The story ends on a positive note as the West and the Reds work together to colonize Mars and Dave has hopes Earthmen will succeed in exploring the galaxy peacefully and avoiding the catastrophic fate of the warring Martians and Asteroidians.

Thumbs up! 

*Gallun never uses words like "communism" or "the Soviet Union" but makes it clear who he means.  

"The Reporter" by Chad Oliver

I've read quite a few stories by Oliver over this blog's life, and many times Oliver has made me groan with his denunciations of modern life and romanticizing of life as a stone age savage.  (Links to sample groans: "Rite of Passage;" "The Marginal Man.")  Well, Oliver is making me groan again, this time because "The Reporter" is a lame "meta," "recursive" joke story.  Thumbs down!

George Hartley is a journalist on Mars.  When Terrans first explored and colonized Mars, there were plenty of stories for Hartley to write about, but it turned out that the native Martian civilization was extinct and there is now no excitement, so Hartley hates his job, wishes he was on Venus where there are lots of monsters and intelligent natives to write about, and spends his time in a booze hall smoking cigarettes and drinking whiskey.

Another journalist, a photographer, introduces himself to Hartley and they drink and smoke together and moan about how hard it is to be a journalist.  Hartley tells a long story, paraphrasing another reporter's final dispatch before losing his job.  Oliver makes it explicit that the story this third journalist filed and which ruined his career is a parody of a traditional SF adventure story; Hartley suggests the disgraced reporter made up the story, basing it on old SF magazines.  The story was about how the reporter discovered that the Martians were not in fact extinct at all, but, because they are peaceful types unable to kill, were hiding from the human colonizers in an underground city; the reporter was shown around their subterranean metropolis and in his story wrote at length about their technology.

The obvious central joke of "The Reporter" is that the disgraced reporter's story was all true, and the man who introduced himself to Hartley as a photographer is in fact a Martian reporter who has come to the surface to collect material for an article of his own.  

A waste of time--at least Oliver's stories about how we would be happier with no books and no industry push some kind of controversial ethos that readers can engage with; this story is just a feeble in-joke for SF fans.  "The Reporter," understandably, has never been reprinted.    

"Displaced Person" by Mack Reynolds (1951)

Reynolds is a leftist among whose claims to fame are the facts that he based much of his science fiction on speculations about political economy and that he was very widely travelled and wrote travel articles for men's magazines.  To me, his writing generally seems pretty lame, but he was a success, often appearing in Astounding and even coming in first in some kind of survey of readers of Galaxy and If.  (Sample my attacks on Reynolds' work and my jocular commentary on his wild and crazy career at these links: Commune 2000 A.D., "Revolution," "Freedom," "Subversive," and "Pacifist," "Compounded Interest," "The Business, As Usual," "Your Soul Comes C.O.D.," and "Fad.")  Like Oliver's "The Reporter," it seems that "Displaced Person" has never escaped the confines of the Fall 1951 issue of Fantastic Story, so again we find ourselves at MPorcius Fiction Log sampling the deep cuts!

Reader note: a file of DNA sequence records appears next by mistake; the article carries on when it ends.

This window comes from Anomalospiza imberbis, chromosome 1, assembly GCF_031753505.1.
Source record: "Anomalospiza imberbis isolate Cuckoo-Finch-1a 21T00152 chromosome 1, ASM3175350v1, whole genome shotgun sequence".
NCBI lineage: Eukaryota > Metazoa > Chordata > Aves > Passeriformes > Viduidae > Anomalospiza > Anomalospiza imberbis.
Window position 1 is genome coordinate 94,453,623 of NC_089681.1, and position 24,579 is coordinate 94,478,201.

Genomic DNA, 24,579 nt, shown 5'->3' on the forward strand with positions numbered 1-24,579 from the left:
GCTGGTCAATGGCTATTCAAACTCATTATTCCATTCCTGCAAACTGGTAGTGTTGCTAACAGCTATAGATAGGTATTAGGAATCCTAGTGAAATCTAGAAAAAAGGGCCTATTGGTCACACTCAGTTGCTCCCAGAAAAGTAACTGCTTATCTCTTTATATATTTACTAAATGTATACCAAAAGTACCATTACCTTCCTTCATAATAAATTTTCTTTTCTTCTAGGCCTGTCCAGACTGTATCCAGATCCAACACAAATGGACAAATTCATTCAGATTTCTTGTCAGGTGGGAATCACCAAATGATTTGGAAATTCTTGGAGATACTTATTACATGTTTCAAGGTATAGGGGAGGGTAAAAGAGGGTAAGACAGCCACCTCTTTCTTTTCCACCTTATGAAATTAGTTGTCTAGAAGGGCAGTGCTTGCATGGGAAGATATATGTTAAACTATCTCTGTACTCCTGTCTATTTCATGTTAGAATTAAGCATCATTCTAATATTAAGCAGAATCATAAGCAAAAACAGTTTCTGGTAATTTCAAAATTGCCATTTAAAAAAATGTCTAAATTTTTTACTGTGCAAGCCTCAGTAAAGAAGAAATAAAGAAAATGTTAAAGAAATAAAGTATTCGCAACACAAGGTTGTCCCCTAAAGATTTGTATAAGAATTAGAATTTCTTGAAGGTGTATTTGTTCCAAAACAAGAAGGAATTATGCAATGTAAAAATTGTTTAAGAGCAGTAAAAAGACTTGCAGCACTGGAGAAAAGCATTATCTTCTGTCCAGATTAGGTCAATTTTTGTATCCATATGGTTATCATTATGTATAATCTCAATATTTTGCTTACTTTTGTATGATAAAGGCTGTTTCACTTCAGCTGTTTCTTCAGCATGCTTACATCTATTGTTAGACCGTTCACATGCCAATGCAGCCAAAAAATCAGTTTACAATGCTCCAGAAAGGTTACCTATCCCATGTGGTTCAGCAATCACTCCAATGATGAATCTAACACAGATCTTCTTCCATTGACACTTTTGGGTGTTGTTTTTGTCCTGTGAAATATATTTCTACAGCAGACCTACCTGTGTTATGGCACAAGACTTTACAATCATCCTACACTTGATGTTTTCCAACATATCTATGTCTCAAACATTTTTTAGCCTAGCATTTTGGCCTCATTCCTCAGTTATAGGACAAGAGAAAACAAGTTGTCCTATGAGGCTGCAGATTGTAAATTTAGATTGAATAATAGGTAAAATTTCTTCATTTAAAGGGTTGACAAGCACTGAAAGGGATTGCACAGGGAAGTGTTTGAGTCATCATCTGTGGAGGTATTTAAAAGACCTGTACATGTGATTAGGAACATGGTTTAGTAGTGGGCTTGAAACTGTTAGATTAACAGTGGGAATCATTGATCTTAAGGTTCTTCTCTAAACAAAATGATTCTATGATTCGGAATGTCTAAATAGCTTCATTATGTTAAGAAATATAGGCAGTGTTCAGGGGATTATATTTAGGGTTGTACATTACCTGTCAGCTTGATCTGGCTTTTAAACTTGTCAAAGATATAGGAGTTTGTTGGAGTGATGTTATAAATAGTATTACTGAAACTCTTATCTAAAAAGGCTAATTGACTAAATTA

"Displaced Person" doesn't have anything to do with utopias or socialism or economic systems, so is perhaps a rarity in Reynolds' body of work.  Instead, it is a competent filler story with a predictable twist ending.

Four veterans of wartime service in the space navy, pilots, are sitting around drinking.  There are actually only a small number of pilots in the space navy, so it is noteworthy that three of the men have never met the fourth.  The fourth explains why, telling what amounts to a little bit of military fiction.  

Flying a one-man patrol ship, he detected and was pursued into deep space, far from Earth, by the enemy.  He used up all his conventional fuel and all his food in the long chase, so he was basically doomed when the enemy gave up the chase--he had no safe way of getting back to a Terran base before he starved.  The only thing he could do was push the ship's warp drive to forbidden limits, so that he would exceed the speed of light, an act that is practically suicidal.

As was foreshadowed in discussions of this warp drive and the speed of light earlier in the story, the final twist is that this pilot, by exceeding the speed of light, propelled himself into another space-time continuum, the universe of the three other pilots, which is quite similar to his home universe.

Acceptable filler; better than a lot of Reynolds' work!


Hamilton and Gallun deliver good stories that speculate about the nature of human history and are full of science; Oliver and Reynolds just try to produce entertaining stories, and Reynolds at least doesn't embarrass himself.  

I think this is our sixth blog post in a row to focus on SF short stories.  Our next blog post will mix things up a bit, as we read a novel which I suspect will lack such conventional SF elements as space travel, black magic, the living dead, aliens and speculations on what the future will be like.  Stay tuned!